From shoemakers to sign painters, felt workers to glove cutters, there are countless skilled, traditional trades and jobs that are slowing disappearing from our increasingly mechanized existence. With that disappearance, we lose knowledge and expertise, often passed down from masters to apprentices generation after generation. And while the disappearance is a quiet one, Karl Kessler and Sunshine Chen don't want it to be unobserved.
Overtime (Porcupine's Quill) is a unique book, filled with gorgeous black and white portraits of workers in traditional - and vanishing - fields who ply their trades in the Waterloo region. Each portrait is accompanied by an interview, revealing the passion of the skilled workers and artisans and preserving their stories and craft on the page.
We're thrilled to speak with Karl Kessler today about Overtime as part of our Lucky Seven series. He tells us about the love letter to New York that served as a model for Overtime, the idea of "a connection that goes beyond the transactional", and the unexpected realism required to survive as a traditional worker in a changing world.
And if you're in the Waterloo area tonight (November 8), don't miss the chance to attend the launch of Overtime. The event will start at 7:00p.m. (ending at 9:00p.m.) and takes place at Button Factory Arts (25 Regina Street South, Waterloo). The venue is accessible and all are welcome.
Tell us about your new book and how it came to be. What made you passionate about the subject matter you're exploring?
Overtime is a collection of fifty black-and-white film portraits plus written profiles of people in Ontario’s Waterloo Region who are among the last of their kind in their trades, professions and other traditions. I wrote the text and did the photography, and based my writing on interviews conducted by my friend and collaborator, Sunshine Chen.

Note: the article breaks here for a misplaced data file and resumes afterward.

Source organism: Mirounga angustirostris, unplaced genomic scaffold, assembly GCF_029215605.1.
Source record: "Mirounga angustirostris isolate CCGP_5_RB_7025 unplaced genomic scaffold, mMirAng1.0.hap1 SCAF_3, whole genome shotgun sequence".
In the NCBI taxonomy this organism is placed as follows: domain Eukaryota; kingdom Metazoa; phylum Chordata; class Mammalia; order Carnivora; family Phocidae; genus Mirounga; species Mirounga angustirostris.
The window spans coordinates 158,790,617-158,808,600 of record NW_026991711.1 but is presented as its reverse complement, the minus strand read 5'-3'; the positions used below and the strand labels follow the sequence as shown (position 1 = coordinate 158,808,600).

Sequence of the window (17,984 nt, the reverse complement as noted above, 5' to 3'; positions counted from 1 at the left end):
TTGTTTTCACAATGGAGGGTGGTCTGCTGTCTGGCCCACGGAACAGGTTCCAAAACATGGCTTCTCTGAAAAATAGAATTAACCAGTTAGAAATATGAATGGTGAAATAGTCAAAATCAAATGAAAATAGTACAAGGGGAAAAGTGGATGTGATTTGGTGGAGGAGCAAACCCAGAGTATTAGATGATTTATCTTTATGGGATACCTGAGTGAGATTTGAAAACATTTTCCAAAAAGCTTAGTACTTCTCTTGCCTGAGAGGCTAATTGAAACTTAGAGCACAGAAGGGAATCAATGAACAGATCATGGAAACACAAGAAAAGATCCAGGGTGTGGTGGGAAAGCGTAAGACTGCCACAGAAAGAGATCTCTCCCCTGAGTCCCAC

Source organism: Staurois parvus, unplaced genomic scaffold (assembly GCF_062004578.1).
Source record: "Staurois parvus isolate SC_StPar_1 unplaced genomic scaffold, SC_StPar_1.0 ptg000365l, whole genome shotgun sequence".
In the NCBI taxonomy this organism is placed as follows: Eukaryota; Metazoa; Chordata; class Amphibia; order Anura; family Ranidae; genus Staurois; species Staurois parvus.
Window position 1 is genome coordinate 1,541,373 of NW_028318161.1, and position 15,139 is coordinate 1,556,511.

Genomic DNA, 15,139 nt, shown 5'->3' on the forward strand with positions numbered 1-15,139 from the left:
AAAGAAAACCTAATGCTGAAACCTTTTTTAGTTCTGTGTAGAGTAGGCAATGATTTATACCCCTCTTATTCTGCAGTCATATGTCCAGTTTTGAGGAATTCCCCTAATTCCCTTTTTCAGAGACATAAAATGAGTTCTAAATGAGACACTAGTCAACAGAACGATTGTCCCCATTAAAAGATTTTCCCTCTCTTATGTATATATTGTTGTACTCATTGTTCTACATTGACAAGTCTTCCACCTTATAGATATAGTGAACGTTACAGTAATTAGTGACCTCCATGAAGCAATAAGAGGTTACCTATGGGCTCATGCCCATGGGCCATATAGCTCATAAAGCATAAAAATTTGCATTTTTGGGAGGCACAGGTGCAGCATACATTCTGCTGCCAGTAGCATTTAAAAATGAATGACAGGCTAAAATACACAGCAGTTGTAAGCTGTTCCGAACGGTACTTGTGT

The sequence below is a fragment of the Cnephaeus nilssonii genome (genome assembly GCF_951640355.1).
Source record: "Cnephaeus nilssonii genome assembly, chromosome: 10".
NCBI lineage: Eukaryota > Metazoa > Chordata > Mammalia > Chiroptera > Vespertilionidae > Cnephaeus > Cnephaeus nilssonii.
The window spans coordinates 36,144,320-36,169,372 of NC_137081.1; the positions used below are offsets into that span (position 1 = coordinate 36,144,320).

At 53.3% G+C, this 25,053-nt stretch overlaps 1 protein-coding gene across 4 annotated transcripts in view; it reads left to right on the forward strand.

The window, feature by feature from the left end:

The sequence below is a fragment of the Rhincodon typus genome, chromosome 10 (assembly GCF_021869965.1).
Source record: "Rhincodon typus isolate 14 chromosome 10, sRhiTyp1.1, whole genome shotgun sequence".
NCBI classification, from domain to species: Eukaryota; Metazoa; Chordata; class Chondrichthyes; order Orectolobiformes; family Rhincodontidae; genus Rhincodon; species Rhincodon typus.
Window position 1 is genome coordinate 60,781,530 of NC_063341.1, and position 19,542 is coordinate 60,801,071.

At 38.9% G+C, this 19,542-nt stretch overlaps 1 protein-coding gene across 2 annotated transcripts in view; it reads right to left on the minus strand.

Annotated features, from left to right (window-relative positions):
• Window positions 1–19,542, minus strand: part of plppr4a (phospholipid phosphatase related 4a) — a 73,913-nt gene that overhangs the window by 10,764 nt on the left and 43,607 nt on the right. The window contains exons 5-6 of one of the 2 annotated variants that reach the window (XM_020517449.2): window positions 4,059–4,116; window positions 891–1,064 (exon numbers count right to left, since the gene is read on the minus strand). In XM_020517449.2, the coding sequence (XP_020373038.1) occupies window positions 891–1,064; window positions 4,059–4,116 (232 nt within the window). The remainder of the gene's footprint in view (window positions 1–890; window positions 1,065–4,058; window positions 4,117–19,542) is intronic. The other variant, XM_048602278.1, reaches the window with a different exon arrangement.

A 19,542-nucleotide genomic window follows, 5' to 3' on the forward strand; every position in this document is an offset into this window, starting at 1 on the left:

The project spanned from 2008 to 2018. In one way, it grew out of my fascination with the persistence of seemingly anachronistic people, situations and things: ‘holdouts’. This interest stretches far enough into the past that I can’t pin it to one formative or inspirational event. In that way, it feels more like a calling than an interest.
The form of the project was inspired by the work of several documentary photographers down through the ages, most notably Harvey Wang, whose 1990 book Harvey Wang’s New York served as the model for Overtime.
Finally, the inspiration to move beyond imagining it to actually doing it came from Sunshine’s encouragement.
Is there a question that is central to your book? And if so, is it the same question you were thinking about when you started writing or did it change during the writing process?
So many questions came, and went, and changed during ten years of interviewing, writing and photographing. Boiling them down, they might reduce to something like “People who are in it for the long haul – what keeps them going?”
But bigger than this, what gradually emerged were a few revelations, and these remained constant. Among the most significant has been an insight into what, in the end, people really want. It’s not to have tremendous success in business, or to provide the very best product or service available. Rather, it’s to know other people well, with depth – customers, co-workers, fellow members – and to be known well in return. To make a connection that goes beyond the transactional. When that happens, it’s irresistible.
What was your research process like for this book? Did you encounter anything unexpected while you were researching?
Determining what trades and traditions to seek out meant following long-term cultural trends and media coverage around work, reviewing related material, combing through industrial directories, and listening to experts. It meant tracking change on the ground: driving and walking all over our region, reading commercial signage, and chatting with local aficionados, shopkeepers, customers, business families, workers. And it meant investigating their leads and ideas, and deferring to their expertise whenever it was different from our preconceptions.